As both target and agent of the threat, the tongue is a highly libidinized object, a site of desire that, however, paralyzes its speech function: we learn at the end of the first chapter that the child could not talk about this original threat for ten years — his tongue was effectively cut off from the function of speech GZ, In clear contrast to the aggressively sexualized images of the early passages, the narrator depicts the relationship between husband and wife as a magical discourse that is only temporarily interrupted by the demands of the mundane world.
We are told that when the father came home from work, he would instantly speak to his wife in German. These talks revolve around their happy school days, the world of the Vienna Burgtheater, and their unfulfilled passion for acting GZ, Feeding their secret love at first through endless conversations in German, their marriage eventually legitimizes this continuous role-play. The narrator even implies that their marriage was an act of compensation for their missed careers on stage.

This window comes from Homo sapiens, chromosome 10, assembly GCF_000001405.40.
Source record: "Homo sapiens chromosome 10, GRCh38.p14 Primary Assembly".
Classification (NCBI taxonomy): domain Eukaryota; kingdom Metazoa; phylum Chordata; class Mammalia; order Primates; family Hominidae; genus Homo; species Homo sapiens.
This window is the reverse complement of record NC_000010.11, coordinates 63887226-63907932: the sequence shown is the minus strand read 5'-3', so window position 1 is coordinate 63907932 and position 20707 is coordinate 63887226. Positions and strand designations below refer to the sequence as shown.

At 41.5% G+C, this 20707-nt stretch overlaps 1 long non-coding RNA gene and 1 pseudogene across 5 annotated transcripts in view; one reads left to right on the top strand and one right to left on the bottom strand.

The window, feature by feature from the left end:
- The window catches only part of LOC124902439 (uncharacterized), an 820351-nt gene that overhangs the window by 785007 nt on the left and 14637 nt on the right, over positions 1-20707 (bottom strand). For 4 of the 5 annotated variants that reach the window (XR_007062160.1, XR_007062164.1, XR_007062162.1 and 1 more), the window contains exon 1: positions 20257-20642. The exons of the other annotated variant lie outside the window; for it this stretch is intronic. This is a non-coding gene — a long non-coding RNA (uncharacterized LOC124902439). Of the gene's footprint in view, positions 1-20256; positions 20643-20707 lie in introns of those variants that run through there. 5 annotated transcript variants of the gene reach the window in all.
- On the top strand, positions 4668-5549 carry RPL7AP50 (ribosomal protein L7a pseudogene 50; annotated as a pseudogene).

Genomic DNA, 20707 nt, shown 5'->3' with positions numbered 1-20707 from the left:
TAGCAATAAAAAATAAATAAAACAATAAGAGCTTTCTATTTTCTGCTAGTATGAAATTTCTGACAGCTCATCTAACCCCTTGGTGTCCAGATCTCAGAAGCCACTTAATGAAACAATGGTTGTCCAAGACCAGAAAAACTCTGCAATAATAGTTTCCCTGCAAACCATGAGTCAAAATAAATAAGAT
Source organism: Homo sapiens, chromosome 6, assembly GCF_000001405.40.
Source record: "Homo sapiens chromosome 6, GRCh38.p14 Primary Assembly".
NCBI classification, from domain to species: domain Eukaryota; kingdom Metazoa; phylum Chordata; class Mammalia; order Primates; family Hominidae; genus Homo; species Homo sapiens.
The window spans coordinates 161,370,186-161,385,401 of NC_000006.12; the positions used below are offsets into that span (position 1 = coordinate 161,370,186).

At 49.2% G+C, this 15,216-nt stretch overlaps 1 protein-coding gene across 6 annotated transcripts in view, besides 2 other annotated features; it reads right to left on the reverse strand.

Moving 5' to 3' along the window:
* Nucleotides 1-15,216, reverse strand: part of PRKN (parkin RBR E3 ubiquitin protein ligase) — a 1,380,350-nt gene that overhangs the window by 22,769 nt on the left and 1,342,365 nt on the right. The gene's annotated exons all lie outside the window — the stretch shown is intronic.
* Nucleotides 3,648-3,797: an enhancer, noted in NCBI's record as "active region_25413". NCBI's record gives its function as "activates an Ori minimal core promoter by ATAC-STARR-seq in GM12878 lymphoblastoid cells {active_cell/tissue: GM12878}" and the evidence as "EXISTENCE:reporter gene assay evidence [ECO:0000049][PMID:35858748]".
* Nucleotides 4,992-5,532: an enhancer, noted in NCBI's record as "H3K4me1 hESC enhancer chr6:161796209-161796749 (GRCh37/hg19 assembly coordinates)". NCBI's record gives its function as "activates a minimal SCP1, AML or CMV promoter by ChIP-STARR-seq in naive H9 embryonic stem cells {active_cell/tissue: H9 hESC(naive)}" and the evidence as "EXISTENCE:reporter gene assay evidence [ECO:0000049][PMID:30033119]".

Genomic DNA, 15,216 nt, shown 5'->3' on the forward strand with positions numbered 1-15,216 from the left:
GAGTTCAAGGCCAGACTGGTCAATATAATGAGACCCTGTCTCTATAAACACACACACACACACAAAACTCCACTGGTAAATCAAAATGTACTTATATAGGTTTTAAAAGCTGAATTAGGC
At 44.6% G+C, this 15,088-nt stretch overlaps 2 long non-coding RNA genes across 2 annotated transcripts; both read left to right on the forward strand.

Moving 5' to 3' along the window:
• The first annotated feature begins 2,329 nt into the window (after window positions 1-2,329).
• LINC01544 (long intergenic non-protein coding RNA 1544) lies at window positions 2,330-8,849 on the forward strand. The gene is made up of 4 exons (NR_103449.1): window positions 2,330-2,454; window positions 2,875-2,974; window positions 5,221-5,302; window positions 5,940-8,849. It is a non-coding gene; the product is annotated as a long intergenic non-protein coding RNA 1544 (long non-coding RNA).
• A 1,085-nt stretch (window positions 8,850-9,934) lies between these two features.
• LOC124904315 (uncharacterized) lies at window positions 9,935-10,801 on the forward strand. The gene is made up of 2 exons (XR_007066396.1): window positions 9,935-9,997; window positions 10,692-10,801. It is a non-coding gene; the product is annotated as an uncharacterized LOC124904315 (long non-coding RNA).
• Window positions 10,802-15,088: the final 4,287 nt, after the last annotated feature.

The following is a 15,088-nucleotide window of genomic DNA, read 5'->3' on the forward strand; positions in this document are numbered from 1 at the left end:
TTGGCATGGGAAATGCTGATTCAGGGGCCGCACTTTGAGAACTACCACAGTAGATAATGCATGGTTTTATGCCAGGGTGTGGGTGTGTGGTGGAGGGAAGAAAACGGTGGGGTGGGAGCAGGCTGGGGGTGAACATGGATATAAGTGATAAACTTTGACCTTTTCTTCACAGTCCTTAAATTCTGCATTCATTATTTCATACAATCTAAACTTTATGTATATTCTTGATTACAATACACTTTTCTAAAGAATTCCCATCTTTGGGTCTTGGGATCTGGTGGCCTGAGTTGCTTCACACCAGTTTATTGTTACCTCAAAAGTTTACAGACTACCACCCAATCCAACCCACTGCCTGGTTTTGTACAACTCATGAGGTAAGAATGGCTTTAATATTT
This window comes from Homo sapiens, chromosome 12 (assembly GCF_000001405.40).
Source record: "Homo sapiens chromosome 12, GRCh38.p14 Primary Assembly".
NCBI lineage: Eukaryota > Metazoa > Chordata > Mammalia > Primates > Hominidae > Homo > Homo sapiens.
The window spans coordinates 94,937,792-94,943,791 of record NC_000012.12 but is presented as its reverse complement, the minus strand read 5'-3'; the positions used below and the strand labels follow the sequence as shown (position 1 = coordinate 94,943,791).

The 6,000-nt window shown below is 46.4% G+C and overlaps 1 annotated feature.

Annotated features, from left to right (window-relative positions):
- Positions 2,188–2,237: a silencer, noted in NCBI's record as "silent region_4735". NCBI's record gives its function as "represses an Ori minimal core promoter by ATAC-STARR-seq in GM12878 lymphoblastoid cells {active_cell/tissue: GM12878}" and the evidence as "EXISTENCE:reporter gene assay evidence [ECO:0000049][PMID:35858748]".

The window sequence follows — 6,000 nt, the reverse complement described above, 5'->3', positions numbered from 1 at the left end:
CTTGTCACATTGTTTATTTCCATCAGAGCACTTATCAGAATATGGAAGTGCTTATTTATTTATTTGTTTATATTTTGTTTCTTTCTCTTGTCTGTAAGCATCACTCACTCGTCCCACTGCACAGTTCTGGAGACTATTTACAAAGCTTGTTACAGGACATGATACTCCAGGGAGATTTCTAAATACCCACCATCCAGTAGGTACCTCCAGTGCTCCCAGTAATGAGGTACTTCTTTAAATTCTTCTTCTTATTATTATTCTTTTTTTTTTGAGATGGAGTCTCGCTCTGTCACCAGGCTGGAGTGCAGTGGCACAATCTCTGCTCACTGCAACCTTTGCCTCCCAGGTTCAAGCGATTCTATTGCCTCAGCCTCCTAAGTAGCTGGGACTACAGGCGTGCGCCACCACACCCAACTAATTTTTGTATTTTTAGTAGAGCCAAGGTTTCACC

Be that as it may, Canetti felt lost in a spiritual desert created by himself, even though he had destroyed only a fictional library. Platz: Julian Einsiedler 6a 2. Singleton, Frank. Moeller , Robert G. Warum sind nur die eigenen Pupse lustig? Here, Elias attended elementary school, and his mother made plans to enroll him in a college preparatory school. Erhard Staufer SDB: staufer donbosco.
Wenn ich lange vergeblich gebettelt hatte, lief ich zornig davon [. The result of this transference of love to language is the libidinization of the German language, or to be more precise, the libidinization of the non-semantic quality of spoken German.
As pure sound without meaning, the language acquires an erotic quality that the boy registers as magic. Insofar as the entire episode revolves around the transference of desire onto language, it highlights that within the parental relationship desire is, to a large extent, desire for the libidinized word.